Physical Democracy as Catharsis

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The most intimate moments in life are shared.

The recent election is troubling for many reasons; but as a sociologist I am especially troubled by what it means for justice reform, police brutality, health insurance, domestic civil liberties and foreign policy.

The American people have spoken.

The political machine that many of us have become so jaded or downright apathetic about has shaken the shit out of us.

So many questions, on so many levels, rise like a fog of confusion. The one question that is both clear and concise reminds us of the complexity of social thought.

How did this happen?

That question will generate metric tons of over-simplistic and spuriously complex debates. My classes were colonized with this consideration. It appeared as grief. I was no exception.

Following Wednesday’s class, some students and I had a conversation that spilled out into the hallway. A student handed me a handbill that read, “Emergency Protest at 5 pm.” The action was to take place around Trump Hotel, in downtown Chicago. I naively imagined a few dozen students and old democrats, LGBT & Black Lives Matter activists and a few other folks to be standing on the corner of the square.

I raced from work to go participate. I began hearing the action, saw a helicopter overhead, then saw the lightning-like effect created by barricades of blue lights.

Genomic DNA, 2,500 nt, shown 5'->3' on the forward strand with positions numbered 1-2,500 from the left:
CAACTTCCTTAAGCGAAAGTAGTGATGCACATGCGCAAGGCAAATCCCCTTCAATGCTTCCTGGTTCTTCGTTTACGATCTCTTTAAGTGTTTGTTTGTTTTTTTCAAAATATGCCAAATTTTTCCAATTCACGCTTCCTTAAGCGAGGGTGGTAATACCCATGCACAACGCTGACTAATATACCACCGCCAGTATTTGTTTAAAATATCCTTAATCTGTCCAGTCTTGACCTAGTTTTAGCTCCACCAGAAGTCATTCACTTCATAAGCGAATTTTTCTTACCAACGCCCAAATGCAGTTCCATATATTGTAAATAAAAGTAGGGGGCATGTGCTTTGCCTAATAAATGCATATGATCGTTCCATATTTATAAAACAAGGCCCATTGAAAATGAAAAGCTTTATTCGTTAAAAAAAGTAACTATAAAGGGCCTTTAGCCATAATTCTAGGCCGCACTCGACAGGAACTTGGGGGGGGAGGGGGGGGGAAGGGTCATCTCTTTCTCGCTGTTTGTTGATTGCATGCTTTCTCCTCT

My heart then began its own race.

I have no idea how many people were there (10, 15, 20 thousand people?). I filed into the parade, was handed a sign by a Wobbly, and fell in chanting, “Oh, oh—no, no Donald Trump has got to go! Oh, oh—no, no Donald Trump has got to go!”

For the next hour and a half, I cried, I marched, I chanted…we protested the failure of the left. The hubris of the corporate confidence, rooted in moneyed, consumer-distracted politics had effectively fragmented what should be the populist party. Instead of saying that we chose Hillary over Sanders, which did happen, we should reflect on how passive our commitment to all working class Americans has become.

What was clear was that the quickness with which the fragmented left galvanized to protest Trump’s election indicates [hopefully] what the next four years has in store.

Perhaps we should bring the left back to populist leadership rather than leave populism to corporatists like we the people did in this election. While one could discuss what topics were rooted in voter suppression and ultimately exclusionary politics—we cannot afford to wait for congressional elections in two years to organize.

I suggest if you are really disgusted, get active. Join one of your local groups and—you guessed it—hit the street.

There are also many people outraged about protesting a democratic election. But historically democracy has been the most effective when it is physical.

I, like most folks, imagined the democrats had this election. But imagining justice is different than the actions of hate—one is both material and real.

If you are concerned about the direction of the country—then get your pants dirty and fortify. It may also help with the grief that you may be feeling.


Written by Edward Green, Ph.D., Roosevelt University

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